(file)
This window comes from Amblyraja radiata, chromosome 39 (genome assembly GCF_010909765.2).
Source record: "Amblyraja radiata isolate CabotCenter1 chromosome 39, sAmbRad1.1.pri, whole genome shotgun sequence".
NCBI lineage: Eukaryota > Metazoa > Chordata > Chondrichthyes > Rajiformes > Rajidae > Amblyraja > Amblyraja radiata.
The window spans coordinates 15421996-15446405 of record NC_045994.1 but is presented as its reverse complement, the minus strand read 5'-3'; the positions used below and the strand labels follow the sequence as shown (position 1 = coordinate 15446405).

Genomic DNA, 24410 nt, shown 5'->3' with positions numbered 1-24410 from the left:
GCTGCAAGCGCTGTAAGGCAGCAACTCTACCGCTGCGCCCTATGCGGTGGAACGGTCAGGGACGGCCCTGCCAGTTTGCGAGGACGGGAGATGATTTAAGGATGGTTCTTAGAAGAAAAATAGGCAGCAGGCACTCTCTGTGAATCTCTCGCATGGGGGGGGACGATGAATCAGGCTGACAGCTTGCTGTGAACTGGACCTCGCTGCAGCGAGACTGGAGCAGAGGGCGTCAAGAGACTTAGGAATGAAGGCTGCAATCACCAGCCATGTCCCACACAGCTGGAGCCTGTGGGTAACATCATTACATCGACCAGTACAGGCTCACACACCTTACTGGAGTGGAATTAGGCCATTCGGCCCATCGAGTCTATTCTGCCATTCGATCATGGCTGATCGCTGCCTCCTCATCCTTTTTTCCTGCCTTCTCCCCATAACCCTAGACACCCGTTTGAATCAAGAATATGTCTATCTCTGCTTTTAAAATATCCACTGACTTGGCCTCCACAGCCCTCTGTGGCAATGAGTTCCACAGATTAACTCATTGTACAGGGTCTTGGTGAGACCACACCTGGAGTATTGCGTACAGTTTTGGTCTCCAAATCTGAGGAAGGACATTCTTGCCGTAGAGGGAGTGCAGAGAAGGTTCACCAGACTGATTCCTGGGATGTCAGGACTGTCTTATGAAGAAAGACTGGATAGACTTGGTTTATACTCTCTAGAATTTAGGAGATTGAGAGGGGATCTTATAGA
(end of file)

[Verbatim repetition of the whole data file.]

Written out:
This window comes from Amblyraja radiata, chromosome 39 (genome assembly GCF_010909765.2).
Source record: "Amblyraja radiata isolate CabotCenter1 chromosome 39, sAmbRad1.1.pri, whole genome shotgun sequence".
NCBI lineage: Eukaryota > Metazoa > Chordata > Chondrichthyes > Rajiformes > Rajidae > Amblyraja > Amblyraja radiata.
The window spans coordinates 15421996-15446405 of record NC_045994.1 but is presented as its reverse complement, the minus strand read 5'-3'; the positions used below and the strand labels follow the sequence as shown (position 1 = coordinate 15446405).

Genomic DNA, 24410 nt, shown 5'->3' with positions numbered 1-24410 from the left:
GCTGCAAGCGCTGTAAGGCAGCAACTCTACCGCTGCGCCCTATGCGGTGGAACGGTCAGGGACGGCCCTGCCAGTTTGCGAGGACGGGAGATGATTTAAGGATGGTTCTTAGAAGAAAAATAGGCAGCAGGCACTCTCTGTGAATCTCTCGCATGGGGGGGGACGATGAATCAGGCTGACAGCTTGCTGTGAACTGGACCTCGCTGCAGCGAGACTGGAGCAGAGGGCGTCAAGAGACTTAGGAATGAAGGCTGCAATCACCAGCCATGTCCCACACAGCTGGAGCCTGTGGGTAACATCATTACATCGACCAGTACAGGCTCACACACCTTACTGGAGTGGAATTAGGCCATTCGGCCCATCGAGTCTATTCTGCCATTCGATCATGGCTGATCGCTGCCTCCTCATCCTTTTTTCCTGCCTTCTCCCCATAACCCTAGACACCCGTTTGAATCAAGAATATGTCTATCTCTGCTTTTAAAATATCCACTGACTTGGCCTCCACAGCCCTCTGTGGCAATGAGTTCCACAGATTAACTCATTGTACAGGGTCTTGGTGAGACCACACCTGGAGTATTGCGTACAGTTTTGGTCTCCAAATCTGAGGAAGGACATTCTTGCCGTAGAGGGAGTGCAGAGAAGGTTCACCAGACTGATTCCTGGGATGTCAGGACTGTCTTATGAAGAAAGACTGGATAGACTTGGTTTATACTCTCTAGAATTTAGGAGATTGAGAGGGGATCTTATAGA